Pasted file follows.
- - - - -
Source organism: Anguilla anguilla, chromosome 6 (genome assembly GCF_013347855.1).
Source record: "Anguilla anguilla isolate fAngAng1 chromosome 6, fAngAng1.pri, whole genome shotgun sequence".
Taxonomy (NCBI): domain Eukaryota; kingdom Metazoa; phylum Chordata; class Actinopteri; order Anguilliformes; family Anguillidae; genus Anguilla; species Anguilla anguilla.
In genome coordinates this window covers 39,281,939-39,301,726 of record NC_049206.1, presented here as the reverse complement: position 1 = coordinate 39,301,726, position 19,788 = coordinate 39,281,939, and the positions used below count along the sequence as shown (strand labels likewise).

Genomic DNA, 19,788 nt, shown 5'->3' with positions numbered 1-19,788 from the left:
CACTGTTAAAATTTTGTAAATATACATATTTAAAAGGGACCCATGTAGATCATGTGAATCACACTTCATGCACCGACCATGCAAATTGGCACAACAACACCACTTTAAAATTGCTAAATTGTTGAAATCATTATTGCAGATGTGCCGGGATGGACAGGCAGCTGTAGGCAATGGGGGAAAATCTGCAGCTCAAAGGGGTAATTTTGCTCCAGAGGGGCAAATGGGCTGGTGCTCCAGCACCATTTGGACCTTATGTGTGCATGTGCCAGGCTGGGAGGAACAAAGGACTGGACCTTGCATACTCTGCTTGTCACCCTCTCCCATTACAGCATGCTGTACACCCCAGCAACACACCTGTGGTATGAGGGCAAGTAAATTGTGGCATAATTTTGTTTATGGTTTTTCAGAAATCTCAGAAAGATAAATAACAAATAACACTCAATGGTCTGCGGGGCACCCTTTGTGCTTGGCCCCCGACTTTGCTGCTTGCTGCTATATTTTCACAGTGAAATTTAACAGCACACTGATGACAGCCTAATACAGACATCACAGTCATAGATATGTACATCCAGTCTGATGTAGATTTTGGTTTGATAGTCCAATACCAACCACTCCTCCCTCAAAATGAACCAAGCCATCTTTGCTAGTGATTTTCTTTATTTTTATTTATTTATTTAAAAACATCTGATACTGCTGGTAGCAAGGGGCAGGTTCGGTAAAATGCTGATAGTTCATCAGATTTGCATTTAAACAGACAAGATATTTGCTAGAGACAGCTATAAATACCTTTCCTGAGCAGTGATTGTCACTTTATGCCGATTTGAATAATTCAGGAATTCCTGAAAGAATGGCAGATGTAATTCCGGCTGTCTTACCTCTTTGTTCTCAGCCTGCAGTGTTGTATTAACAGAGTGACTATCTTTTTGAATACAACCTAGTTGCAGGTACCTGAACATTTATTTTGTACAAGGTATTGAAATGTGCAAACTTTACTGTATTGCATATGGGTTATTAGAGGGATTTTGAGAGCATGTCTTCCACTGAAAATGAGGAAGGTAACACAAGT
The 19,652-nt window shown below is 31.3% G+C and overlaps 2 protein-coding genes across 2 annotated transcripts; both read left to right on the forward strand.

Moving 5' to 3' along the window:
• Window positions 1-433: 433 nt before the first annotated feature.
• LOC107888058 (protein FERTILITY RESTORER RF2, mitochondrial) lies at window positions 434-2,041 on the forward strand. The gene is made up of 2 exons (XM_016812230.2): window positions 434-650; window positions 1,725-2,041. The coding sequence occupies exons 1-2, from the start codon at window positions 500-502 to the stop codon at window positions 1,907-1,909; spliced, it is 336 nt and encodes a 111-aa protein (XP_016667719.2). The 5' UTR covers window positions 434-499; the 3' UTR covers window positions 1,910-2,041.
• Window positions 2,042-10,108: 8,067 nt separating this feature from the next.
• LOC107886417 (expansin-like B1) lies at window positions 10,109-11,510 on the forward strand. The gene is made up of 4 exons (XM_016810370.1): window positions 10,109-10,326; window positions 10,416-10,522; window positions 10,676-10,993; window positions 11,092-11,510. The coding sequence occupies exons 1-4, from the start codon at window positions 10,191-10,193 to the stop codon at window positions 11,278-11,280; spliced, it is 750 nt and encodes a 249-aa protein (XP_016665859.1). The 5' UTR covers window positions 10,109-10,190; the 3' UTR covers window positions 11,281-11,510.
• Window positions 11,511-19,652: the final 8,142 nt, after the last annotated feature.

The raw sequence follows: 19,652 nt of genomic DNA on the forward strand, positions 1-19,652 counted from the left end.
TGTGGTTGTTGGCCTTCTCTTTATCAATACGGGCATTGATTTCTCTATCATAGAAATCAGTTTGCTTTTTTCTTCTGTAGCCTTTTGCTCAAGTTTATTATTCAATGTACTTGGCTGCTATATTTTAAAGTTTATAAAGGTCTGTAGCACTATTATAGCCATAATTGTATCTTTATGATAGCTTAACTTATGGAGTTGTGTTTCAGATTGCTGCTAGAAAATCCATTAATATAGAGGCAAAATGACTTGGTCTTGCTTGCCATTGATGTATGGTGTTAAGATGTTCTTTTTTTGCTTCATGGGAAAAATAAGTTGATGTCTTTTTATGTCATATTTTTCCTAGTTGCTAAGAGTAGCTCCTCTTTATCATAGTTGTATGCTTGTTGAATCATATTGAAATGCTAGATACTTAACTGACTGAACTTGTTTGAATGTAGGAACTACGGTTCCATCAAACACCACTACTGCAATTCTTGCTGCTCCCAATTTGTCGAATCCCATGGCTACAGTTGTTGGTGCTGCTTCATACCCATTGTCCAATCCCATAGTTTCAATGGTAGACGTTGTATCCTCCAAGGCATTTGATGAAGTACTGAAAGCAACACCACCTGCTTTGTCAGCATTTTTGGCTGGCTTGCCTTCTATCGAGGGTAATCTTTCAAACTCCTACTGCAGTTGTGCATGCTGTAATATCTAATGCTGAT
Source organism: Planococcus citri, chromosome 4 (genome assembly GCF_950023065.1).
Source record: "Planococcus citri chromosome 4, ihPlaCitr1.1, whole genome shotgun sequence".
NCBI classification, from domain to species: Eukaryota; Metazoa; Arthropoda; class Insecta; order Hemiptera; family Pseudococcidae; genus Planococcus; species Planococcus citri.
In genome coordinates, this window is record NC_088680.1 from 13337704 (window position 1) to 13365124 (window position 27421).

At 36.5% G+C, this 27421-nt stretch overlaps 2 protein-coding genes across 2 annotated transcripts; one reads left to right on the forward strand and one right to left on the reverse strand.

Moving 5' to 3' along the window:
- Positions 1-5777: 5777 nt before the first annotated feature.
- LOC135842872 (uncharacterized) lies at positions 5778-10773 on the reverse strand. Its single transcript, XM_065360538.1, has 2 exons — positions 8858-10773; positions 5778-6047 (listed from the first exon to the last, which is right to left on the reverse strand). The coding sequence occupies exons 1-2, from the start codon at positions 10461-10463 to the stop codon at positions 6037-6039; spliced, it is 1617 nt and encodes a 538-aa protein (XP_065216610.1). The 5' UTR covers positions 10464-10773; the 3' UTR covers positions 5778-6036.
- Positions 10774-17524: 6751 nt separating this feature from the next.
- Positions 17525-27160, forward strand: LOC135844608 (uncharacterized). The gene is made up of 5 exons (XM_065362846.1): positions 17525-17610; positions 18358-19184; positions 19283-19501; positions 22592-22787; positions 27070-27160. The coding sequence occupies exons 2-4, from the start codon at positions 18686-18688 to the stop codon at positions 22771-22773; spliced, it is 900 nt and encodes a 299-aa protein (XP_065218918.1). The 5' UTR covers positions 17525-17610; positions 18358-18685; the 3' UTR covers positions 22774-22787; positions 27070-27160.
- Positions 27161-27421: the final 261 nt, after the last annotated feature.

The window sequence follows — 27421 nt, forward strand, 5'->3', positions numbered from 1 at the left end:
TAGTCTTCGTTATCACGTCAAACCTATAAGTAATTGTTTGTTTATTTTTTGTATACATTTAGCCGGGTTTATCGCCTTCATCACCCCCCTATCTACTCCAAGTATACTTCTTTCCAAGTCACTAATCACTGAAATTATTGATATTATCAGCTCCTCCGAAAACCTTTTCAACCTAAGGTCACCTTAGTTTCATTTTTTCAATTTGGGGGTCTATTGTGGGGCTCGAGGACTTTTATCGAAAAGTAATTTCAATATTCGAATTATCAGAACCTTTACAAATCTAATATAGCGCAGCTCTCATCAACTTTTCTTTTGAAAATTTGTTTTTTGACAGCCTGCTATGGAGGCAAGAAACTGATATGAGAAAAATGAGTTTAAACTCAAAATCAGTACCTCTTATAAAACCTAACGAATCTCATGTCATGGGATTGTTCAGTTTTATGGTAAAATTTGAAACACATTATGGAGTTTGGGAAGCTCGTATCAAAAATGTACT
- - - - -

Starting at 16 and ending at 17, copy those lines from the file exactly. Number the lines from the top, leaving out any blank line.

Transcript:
Source organism: Planococcus citri, chromosome 4 (genome assembly GCF_950023065.1).
Source record: "Planococcus citri chromosome 4, ihPlaCitr1.1, whole genome shotgun sequence".